In fact, as bad as the Trump era has been, Americans may be in for an even more chaotic, divisive, and violent stretch in the weeks and months to come.
After Democrats (mostly) cleaned up on Tuesday, no one actually expected Donald Trump to act like a president who had just been rejected and cost dozens of his party's incumbents their jobs. But in addition to blustering on Twitter about his party's great success—Republicans did win seats in the Senate—Trump forced out Attorney General Jeff Sessions, a man once derided by Democrats as an unreformed possibly neo-Confederate stooge but who had emerged as a sort of check on Trump's worst impulses. Most importantly, even as he sent the criminal justice system into retrograde, Sessions recused himself from the Russia investigation—he had been a key part of Trump's campaign and had misled Congress about meetings with Russians, so this was a responsible move. The recusal effectively protected Robert Mueller's probe, because Sessions's second in command, Rod Rosenstein, was a mainstream career prosecutor who consistently expressed confidence in Mueller's integrity.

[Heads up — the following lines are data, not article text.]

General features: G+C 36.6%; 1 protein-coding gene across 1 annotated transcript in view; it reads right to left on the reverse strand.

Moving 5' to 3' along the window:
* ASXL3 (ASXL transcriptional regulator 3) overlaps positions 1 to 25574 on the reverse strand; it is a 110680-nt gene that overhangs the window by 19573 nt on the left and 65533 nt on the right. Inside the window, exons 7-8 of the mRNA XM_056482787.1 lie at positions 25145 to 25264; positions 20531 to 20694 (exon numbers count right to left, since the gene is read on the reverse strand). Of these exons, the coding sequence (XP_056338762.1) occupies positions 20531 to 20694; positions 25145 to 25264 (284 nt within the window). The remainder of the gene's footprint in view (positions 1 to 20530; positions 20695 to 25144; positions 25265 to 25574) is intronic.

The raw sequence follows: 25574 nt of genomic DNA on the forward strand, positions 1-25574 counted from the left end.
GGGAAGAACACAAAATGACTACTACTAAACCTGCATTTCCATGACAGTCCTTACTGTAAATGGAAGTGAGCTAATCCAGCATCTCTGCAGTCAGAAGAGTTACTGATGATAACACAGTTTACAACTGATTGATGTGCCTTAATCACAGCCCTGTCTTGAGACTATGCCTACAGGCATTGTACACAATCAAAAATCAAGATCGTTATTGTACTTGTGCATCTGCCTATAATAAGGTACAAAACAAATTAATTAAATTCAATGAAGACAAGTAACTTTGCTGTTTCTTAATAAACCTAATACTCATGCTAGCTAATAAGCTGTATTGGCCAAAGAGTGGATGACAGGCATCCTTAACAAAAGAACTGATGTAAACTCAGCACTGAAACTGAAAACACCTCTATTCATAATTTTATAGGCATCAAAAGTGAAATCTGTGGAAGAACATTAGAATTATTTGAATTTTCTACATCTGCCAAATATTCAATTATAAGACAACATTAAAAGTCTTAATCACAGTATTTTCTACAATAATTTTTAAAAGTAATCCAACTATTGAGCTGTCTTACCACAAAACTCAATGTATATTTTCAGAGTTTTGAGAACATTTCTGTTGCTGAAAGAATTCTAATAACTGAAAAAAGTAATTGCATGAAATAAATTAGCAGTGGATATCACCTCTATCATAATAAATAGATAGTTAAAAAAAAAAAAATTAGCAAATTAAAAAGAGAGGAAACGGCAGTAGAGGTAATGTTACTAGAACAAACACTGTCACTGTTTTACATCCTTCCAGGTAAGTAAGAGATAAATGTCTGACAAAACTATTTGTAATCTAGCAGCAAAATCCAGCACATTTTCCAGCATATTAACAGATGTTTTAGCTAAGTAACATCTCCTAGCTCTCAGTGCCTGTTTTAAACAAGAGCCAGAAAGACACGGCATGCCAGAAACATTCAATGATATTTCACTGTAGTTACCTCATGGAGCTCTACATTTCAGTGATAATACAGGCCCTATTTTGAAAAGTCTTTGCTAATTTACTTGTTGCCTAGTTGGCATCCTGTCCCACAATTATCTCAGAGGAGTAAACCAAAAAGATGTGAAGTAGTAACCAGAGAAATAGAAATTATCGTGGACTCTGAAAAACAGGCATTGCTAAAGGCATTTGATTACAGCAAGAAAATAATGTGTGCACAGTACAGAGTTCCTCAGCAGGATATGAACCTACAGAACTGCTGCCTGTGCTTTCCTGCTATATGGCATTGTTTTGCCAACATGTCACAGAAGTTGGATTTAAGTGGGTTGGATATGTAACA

But when Trump on Wednesday replaced Sessions with the AG's spokesman, a former Iowa US Attorney named Matthew Whitaker, he took one of his most shameless steps yet to handicap the investigation into his campaign. In addition to being a hardcore Trump acolyte, Whitaker has explicitly suggested in partisan op-eds and cable appearances that Mueller may be engaged in a "witch hunt" and overstepping his mandate in probing the president's personal finances; he also appears to have personal conflicts of interest in the case. This is to say nothing of Whitaker having reportedly threatened someone victimized by a company the feds labeled a scam as recently as 2015. That's a lawman in Trump's own image, if ever there was one.